Skip to main content

July 28, 2017

A humble natural musician with a passion for life

Pierce Turcotte, a 20-year-old bass player, saxophonist and JCCC student, is crisscrossing the United States and introducing the country to the Overland Park-based indie-rock band The Greeting Committee. And best of all, he’s earning college credits, drinking all kinds of coffee and making a lot of friends along the way.

The group of former Blue Valley High School students ­is “an art project” made from bright music, relevant lyrics and a local kind of flavor that makes them a comfortable sound for alternative crowds on any dot in the country. This summer’s tour has taken the band from California to Maine dropping many map pins in between.

“Music and art can be a powerful way to do good in the world, and I want to do it in a way that can positively impact others,” Turcotte said.

Rock band formation layers well with online learning

Turcotte’s ability to take online classes at JCCC has given him the option of playing the music he loves and pursuing a degree in electrical engineering and computer science. He’s approaching his fifth semester at JCCC (four have been mostly online).

“The ease of the online classes has been so beneficial,” he said. “Having the opportunity to travel and pursue my passions while also pursuing education has been a vital growing point in my life.”

Turcotte had planned on going to a university, but the band gained momentum in the music world.

“So, last minute I changed and enrolled at JCCC and attended class on campus,” he said. “I like the many different people I encountered when I was on campus. Being in classes with people of different ages, ethnicities, backgrounds and perspectives helped prepare me for the real world.”

The Greeting Committee was formed in fall 2014 when Turcotte and three classmates started a band. After some initial excitement at school and with The Greeting Committee’s first release, It’s Not All That Bad, the band’s friend and tour manager, Peyton Marek, sent some of the band’s music to 96.5 the Buzz, Kansas City's alternative rock radio station. Kansas City’s veteran radio personality Lazlo Geiger recognized The Greeting Committee’s potential and pushed its music around KC, other radio stations and to people within the industry. Then the phones started ringing and record labels and other managers were interested in the band – all while Turcotte was just starting his first semester at JCCC.

The band signed with Harvest Records in October of 2015.

“It didn't immediately become busy, but enough that I chose online school the following semester,” Turcotte said.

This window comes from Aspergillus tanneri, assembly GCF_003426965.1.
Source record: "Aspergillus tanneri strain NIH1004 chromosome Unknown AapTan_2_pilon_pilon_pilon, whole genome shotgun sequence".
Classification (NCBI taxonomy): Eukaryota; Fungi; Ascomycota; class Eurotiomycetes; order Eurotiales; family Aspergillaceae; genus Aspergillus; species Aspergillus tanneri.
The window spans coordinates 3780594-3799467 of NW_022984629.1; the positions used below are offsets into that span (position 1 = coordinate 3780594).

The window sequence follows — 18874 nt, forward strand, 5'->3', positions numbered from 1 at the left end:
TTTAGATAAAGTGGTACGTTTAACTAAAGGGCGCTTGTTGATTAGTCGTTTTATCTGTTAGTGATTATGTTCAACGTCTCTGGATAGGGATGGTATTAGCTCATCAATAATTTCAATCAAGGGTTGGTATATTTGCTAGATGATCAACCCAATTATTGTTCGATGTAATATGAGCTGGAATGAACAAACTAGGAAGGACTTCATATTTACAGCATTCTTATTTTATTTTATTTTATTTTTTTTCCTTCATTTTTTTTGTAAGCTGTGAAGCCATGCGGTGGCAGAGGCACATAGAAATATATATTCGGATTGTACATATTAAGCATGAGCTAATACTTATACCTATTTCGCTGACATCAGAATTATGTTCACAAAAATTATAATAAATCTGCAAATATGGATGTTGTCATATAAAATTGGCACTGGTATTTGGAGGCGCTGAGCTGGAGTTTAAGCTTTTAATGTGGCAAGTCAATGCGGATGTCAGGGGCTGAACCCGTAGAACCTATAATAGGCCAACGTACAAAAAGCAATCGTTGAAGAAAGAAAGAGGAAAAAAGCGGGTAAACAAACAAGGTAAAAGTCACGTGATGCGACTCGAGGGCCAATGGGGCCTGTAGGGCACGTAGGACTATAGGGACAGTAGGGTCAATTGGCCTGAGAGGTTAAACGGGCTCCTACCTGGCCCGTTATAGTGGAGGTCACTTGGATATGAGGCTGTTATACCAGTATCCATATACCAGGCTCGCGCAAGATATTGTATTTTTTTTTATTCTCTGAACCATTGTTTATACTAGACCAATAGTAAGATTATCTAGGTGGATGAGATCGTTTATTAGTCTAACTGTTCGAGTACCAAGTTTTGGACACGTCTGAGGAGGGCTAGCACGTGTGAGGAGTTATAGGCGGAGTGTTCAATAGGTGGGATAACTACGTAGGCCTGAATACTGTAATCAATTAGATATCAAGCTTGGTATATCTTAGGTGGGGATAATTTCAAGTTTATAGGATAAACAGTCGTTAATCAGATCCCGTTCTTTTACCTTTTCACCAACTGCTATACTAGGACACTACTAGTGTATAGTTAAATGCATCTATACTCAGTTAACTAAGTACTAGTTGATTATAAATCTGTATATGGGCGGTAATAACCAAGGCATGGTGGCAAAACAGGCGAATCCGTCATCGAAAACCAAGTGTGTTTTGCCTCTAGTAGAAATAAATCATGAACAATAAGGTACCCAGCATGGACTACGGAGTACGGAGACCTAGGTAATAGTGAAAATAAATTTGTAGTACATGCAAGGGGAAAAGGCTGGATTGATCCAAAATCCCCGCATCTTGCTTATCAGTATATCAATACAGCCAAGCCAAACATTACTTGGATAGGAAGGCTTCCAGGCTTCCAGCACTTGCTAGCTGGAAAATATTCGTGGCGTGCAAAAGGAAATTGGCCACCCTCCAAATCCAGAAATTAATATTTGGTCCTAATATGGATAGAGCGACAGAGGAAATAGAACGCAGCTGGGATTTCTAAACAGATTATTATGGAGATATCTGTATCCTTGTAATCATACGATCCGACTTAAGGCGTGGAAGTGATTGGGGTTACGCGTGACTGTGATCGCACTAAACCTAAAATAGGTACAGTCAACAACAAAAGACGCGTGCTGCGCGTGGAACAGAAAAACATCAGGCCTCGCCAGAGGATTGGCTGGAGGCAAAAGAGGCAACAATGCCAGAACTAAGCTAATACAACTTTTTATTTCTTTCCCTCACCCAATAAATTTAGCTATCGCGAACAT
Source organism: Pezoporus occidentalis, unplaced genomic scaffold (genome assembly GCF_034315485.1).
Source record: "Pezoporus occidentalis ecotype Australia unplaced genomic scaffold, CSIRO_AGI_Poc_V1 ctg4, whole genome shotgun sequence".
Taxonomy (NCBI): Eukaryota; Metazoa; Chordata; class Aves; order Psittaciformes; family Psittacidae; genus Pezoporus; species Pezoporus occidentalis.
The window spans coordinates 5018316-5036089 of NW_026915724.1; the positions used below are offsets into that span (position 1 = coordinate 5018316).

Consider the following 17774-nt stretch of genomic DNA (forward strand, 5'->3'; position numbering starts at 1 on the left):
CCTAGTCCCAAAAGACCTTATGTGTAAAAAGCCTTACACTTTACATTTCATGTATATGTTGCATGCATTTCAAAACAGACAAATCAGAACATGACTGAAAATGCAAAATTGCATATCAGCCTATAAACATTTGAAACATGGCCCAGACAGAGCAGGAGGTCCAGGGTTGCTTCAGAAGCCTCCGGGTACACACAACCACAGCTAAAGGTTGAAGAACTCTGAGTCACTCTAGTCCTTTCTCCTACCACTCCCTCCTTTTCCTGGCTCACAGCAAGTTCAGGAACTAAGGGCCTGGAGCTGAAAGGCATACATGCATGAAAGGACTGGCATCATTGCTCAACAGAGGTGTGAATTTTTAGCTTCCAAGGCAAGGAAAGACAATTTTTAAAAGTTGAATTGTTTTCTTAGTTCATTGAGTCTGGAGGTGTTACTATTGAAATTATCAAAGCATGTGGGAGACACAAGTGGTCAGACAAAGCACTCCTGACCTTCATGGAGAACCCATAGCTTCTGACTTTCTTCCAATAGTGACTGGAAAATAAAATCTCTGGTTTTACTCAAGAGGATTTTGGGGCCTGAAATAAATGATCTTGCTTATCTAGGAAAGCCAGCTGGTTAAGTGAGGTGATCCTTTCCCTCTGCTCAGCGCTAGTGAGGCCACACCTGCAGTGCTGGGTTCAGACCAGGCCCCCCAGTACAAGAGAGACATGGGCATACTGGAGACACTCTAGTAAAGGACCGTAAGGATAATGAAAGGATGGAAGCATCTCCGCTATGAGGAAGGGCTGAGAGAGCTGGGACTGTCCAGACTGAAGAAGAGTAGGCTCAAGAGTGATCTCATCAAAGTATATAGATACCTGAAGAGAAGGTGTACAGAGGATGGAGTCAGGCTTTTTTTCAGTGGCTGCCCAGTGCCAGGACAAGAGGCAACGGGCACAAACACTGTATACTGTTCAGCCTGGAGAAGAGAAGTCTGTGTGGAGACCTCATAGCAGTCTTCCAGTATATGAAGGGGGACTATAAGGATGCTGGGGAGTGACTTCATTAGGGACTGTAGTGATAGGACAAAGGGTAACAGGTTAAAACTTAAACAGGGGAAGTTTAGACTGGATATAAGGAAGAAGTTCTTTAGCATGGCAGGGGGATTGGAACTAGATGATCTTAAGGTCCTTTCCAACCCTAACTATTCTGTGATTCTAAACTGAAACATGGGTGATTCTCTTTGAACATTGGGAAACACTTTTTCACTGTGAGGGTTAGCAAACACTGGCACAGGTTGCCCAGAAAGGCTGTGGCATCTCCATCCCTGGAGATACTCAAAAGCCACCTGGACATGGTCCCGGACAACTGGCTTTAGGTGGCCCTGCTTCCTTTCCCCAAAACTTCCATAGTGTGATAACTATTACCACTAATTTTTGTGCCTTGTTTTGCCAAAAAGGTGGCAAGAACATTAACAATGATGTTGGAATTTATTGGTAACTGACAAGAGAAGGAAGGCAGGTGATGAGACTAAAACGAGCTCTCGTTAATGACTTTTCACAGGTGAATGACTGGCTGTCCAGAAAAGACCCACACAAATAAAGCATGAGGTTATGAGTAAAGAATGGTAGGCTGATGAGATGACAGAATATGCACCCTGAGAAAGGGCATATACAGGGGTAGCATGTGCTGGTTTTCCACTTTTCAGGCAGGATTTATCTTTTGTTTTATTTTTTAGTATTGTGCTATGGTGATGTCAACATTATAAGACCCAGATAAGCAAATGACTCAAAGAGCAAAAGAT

Touring picked up, and after playing a few tours with bands like Saint Motel, Kitten, and The Mowgli's, and playing music festivals like MoPop in Detroit and Lollapalooza in Chicago, The Greeting Committee released a second EP called Meeting People Is Easy in March of 2017. Now, the band has its own touring van and are opening for bands like MisterWives and Andrew McMahon.

Multifaceted musician

Inefficiency is one of Turcotte’s pet peeves. He approaches life with zeal and doesn’t want to be defined by just one thing.

“I try to pursue as many hobbies and passions as I can. Obviously, music is a huge passion of mine. The Greeting Committee is the biggest outlet I have for that, but I also write my own music and lyrics that I hope to release some day.”

Writing sci-fi/fantasy has also become an interest of his in recent years. Without any experience or practice, he began writing a novel in February 2016. He gained a lot of confidence in his writing abilities while taking Composition II at JCCC.

“It's a slow process but still something I'm really excited about,” he said.

The whole “coffee community” is also something he cares deeply about.

“I try to go to as many new coffee shops as I can while on the road, and one day, I hope to be a barista for a bit,” he said.

Other areas that hold his interest are education, reading, programming and soldering.

“Even though I'm taking minimal credits, I never want to stop learning, and classes through JCCC can help me with some of those pursuits,” he said.

Turcotte finds a mystifying comfort in being uncomfortable.

“If I hadn't made myself uncomfortable, I don't think I could have curated so many of my passions,” he said. “It has taken lots of creativity and some small existential crises, but my decisions have taught me so many things, allowed me to meet some amazing people and see some amazing places.”

Inspiring youth vs rock star status

In between touring, writing music, and going to school, Turcotte also finds time to be involved at Leawood’s Church of the Resurrection. There, he leads worship for two Sunday School services and also volunteers with a young adult program.

“It is a way I can give back to other people, whether that's leading worship music for middle and high schoolers or building a ministry with 20 and 30 year olds,” he said.

Turcotte doesn’t want to be a stereotypical rock star. Unfortunately, some musicians have skewed the title by being sold out to stardom instead of staying true to their music.

“The kind of rock star I want to be is one that gets to play music to people who want to find a release to the outside world,” he said. “Being able to give that opportunity to audiences while getting to play the music that I enjoy is a lot more meaningful than just playing music for myself.”

Online ops

Whether you’re on the road or need flexible options for a better work-life balance, find out more about JCCC’s online learning opportunities. Enroll today for a promising tomorrow.

Find your audience or take a listen break

If your band is looking for an audience, contact Keith Davenport at the Student Welcome Desk, first floor Student Center. Student Life hosts bands almost every Wednesday in COM 156.  Watch this calendar for audition dates.

Get to know The Greeting Committee on Facebook (good stuff).